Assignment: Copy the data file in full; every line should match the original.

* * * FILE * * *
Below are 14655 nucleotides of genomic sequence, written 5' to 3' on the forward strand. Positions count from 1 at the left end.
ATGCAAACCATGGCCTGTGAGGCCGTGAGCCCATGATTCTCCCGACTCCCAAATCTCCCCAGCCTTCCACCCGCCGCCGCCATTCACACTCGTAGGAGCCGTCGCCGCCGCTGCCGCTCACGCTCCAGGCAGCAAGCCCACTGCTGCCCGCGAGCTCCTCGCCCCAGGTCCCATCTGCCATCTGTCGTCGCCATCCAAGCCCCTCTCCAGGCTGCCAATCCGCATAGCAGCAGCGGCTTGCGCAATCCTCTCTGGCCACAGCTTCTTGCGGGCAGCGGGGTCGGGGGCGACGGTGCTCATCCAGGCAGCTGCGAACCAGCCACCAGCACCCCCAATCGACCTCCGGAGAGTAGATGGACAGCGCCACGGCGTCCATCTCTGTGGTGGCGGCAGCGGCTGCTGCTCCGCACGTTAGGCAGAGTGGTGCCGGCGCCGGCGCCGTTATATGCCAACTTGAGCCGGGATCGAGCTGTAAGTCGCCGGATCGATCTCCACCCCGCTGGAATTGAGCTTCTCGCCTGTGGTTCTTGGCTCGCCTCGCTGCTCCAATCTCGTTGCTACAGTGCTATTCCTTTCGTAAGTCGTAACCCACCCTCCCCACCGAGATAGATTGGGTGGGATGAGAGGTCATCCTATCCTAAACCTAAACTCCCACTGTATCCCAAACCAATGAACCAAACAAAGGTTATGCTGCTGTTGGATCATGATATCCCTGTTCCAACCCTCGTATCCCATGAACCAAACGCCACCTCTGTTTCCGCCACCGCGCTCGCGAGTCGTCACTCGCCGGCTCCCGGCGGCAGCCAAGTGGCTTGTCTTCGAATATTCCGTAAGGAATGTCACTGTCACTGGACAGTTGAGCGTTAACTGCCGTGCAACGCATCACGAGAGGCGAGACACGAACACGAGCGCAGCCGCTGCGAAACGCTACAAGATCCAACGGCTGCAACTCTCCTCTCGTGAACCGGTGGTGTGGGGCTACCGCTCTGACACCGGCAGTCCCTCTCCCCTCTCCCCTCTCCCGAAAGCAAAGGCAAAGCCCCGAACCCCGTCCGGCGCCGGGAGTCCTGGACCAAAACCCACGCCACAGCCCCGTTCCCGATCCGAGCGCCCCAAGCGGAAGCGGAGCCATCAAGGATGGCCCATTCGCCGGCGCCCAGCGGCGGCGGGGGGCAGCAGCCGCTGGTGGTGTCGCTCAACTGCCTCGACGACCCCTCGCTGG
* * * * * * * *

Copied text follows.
Below are 14655 nucleotides of genomic sequence, written 5' to 3' on the forward strand. Positions count from 1 at the left end.
ATGCAAACCATGGCCTGTGAGGCCGTGAGCCCATGATTCTCCCGACTCCCAAATCTCCCCAGCCTTCCACCCGCCGCCGCCATTCACACTCGTAGGAGCCGTCGCCGCCGCTGCCGCTCACGCTCCAGGCAGCAAGCCCACTGCTGCCCGCGAGCTCCTCGCCCCAGGTCCCATCTGCCATCTGTCGTCGCCATCCAAGCCCCTCTCCAGGCTGCCAATCCGCATAGCAGCAGCGGCTTGCGCAATCCTCTCTGGCCACAGCTTCTTGCGGGCAGCGGGGTCGGGGGCGACGGTGCTCATCCAGGCAGCTGCGAACCAGCCACCAGCACCCCCAATCGACCTCCGGAGAGTAGATGGACAGCGCCACGGCGTCCATCTCTGTGGTGGCGGCAGCGGCTGCTGCTCCGCACGTTAGGCAGAGTGGTGCCGGCGCCGGCGCCGTTATATGCCAACTTGAGCCGGGATCGAGCTGTAAGTCGCCGGATCGATCTCCACCCCGCTGGAATTGAGCTTCTCGCCTGTGGTTCTTGGCTCGCCTCGCTGCTCCAATCTCGTTGCTACAGTGCTATTCCTTTCGTAAGTCGTAACCCACCCTCCCCACCGAGATAGATTGGGTGGGATGAGAGGTCATCCTATCCTAAACCTAAACTCCCACTGTATCCCAAACCAATGAACCAAACAAAGGTTATGCTGCTGTTGGATCATGATATCCCTGTTCCAACCCTCGTATCCCATGAACCAAACGCCACCTCTGTTTCCGCCACCGCGCTCGCGAGTCGTCACTCGCCGGCTCCCGGCGGCAGCCAAGTGGCTTGTCTTCGAATATTCCGTAAGGAATGTCACTGTCACTGGACAGTTGAGCGTTAACTGCCGTGCAACGCATCACGAGAGGCGAGACACGAACACGAGCGCAGCCGCTGCGAAACGCTACAAGATCCAACGGCTGCAACTCTCCTCTCGTGAACCGGTGGTGTGGGGCTACCGCTCTGACACCGGCAGTCCCTCTCCCCTCTCCCCTCTCCCGAAAGCAAAGGCAAAGCCCCGAACCCCGTCCGGCGCCGGGAGTCCTGGACCAAAACCCACGCCACAGCCCCGTTCCCGATCCGAGCGCCCCAAGCGGAAGCGGAGCCATCAAGGATGGCCCATTCGCCGGCGCCCAGCGGCGGCGGGGGGCAGCAGCCGCTGGTGGTGTCGCTCAACTGCCTCGACGACCCCTCGCTGG